Believe it or not, there are still some decent free agents left. Besides Nick Swisher, who’s reportedly visiting Cleveland on Monday night, and Adam LaRoche, who continues to hold out in search of that elusive three-year contract, there are a few who could conceivably get the Orioles’ attention.
1) J.P. Howell
The Orioles have seen a lot of Howell over the years. In his career, he has a 2.57 ERA against them in 27 games. Last season, the left-hander was a 3.04 ERA in 55 games with Tampa Bay.
If the Orioles are thinking about trading Brian Matusz, the 29-year-old Howell could make sense—at the right price.
2) Tom Gorzelanny
While Howell has pitched exclusively in the American League, Gorzelanny has pitched only in the National League. Another left-hander, he can start or relieve, but last year he was almost exclusively a reliever for the Nationals.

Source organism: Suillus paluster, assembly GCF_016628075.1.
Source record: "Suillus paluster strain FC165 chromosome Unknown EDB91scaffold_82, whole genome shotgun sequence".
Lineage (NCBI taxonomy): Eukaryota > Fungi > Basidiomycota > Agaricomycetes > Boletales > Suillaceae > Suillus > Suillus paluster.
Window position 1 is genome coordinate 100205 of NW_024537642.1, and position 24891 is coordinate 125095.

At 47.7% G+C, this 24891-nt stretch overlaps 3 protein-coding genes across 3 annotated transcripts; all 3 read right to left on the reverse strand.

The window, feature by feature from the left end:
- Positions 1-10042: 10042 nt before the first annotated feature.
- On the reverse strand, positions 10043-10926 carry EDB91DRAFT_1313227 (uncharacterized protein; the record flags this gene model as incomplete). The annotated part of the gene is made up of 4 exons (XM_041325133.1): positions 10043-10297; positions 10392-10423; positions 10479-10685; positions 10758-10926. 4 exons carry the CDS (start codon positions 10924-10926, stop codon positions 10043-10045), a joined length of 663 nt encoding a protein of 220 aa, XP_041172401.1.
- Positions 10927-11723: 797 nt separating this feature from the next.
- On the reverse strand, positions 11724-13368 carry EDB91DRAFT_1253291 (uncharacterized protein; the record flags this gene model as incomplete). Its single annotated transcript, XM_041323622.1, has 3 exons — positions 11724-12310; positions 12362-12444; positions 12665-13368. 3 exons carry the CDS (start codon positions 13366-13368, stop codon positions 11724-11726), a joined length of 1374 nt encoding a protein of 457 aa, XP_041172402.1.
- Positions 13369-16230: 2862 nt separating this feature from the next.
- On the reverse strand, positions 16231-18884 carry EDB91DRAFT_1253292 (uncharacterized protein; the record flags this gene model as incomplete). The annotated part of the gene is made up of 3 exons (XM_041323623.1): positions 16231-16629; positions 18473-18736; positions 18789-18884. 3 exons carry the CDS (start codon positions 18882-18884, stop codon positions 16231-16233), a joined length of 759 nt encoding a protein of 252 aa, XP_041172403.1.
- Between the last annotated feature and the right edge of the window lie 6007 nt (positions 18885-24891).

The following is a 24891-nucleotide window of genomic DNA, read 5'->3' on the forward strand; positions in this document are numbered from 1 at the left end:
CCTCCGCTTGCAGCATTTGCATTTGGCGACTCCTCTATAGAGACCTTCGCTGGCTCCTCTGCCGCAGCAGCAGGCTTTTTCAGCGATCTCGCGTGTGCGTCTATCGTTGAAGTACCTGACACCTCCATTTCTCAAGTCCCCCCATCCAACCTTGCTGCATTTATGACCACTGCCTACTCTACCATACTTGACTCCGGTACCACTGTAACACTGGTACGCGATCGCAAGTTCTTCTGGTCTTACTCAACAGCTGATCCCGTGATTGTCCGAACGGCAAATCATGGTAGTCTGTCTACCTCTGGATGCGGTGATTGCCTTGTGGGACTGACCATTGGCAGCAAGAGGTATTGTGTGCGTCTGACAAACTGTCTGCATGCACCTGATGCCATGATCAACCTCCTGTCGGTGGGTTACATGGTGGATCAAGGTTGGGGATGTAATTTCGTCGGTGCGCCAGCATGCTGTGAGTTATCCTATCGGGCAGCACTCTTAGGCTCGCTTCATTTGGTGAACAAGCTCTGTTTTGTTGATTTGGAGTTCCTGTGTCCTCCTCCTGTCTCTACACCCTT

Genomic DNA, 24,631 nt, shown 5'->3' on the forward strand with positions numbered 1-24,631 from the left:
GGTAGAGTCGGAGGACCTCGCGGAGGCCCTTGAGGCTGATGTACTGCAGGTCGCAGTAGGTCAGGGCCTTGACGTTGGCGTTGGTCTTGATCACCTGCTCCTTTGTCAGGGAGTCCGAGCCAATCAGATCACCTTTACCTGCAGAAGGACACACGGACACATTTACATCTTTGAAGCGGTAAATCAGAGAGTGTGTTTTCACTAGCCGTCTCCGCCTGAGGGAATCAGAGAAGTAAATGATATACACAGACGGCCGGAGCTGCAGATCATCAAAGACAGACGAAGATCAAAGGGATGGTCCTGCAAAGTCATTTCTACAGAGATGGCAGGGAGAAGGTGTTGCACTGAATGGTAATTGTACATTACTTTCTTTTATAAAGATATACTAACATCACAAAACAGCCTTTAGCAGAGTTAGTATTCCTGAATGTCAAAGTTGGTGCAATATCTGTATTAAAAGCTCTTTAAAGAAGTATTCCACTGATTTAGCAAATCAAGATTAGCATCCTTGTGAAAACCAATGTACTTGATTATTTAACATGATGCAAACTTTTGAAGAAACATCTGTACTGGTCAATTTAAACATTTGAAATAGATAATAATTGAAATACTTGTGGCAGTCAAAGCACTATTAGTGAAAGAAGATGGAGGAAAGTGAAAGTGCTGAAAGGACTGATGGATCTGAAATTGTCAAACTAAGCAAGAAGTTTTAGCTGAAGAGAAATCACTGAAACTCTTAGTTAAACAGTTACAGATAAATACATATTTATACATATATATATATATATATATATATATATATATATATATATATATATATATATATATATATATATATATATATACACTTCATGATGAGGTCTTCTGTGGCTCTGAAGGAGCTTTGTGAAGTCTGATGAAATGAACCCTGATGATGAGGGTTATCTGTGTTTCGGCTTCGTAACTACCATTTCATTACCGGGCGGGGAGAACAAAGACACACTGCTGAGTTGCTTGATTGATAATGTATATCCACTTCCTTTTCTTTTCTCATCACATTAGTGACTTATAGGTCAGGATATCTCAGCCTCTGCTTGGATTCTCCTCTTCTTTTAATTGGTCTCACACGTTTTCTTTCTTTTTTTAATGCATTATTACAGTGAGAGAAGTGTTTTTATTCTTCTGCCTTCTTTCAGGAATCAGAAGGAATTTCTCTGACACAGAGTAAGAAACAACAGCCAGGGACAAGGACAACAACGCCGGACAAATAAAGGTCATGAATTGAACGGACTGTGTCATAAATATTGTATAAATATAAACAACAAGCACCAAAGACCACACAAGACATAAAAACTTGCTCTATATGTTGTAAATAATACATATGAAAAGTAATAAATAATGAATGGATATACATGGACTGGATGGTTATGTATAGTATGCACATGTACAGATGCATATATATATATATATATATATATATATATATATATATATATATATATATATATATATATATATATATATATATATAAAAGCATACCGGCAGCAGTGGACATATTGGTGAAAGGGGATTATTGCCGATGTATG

Last year, he was 4-2 with a 2.88 ERA in 45 games. He might be a bit expensive. Gorzelanny made $3 million last year and was non-tendered by Washington.
3) Jair Jurrjens
There was a lot of buzz about Jurrjens just prior to the Winter Meetings, but that’s died down. The Orioles have had interest in the right-handed starter.
Jurrjens made $5.5 million last season, and after a horrible one, his asking price would have to come way down to interest the Orioles.
4) Delmon Young
Most of the free agents on the market are much older than the 27-year-old Young. He has anger issues and a 2012 price tag of $6.75 million.
The Tigers haven’t re-signed him, and there’s been little talk about him. If the market doesn’t pick up for him, perhaps he could be signed for a year. He averages 16 home runs, 84 RBIs and bats .284. Young could help solve the middle of the order problem.
5) Carlos Lee
He’s 36. He’d be a stopgap, but he can still hit. Lee, who briefly played for Buck Showalter in Texas, still played 147 games last year and drove in 77 runs. For years, a consistent contact hitter, Lee doesn’t strike out much for a contact hitter.
Lee can be a DH, though he’s hardly done that. He can still play first base. The problem with Lee is his salary. He’d have to take an enormous pay cut from his astronomical $18.5 million salary from last year.
He could be a Vladimir Guerrero-type signing. If there’s no interest in him a month from now, perhaps Lee would take a one-year deal to keep playing.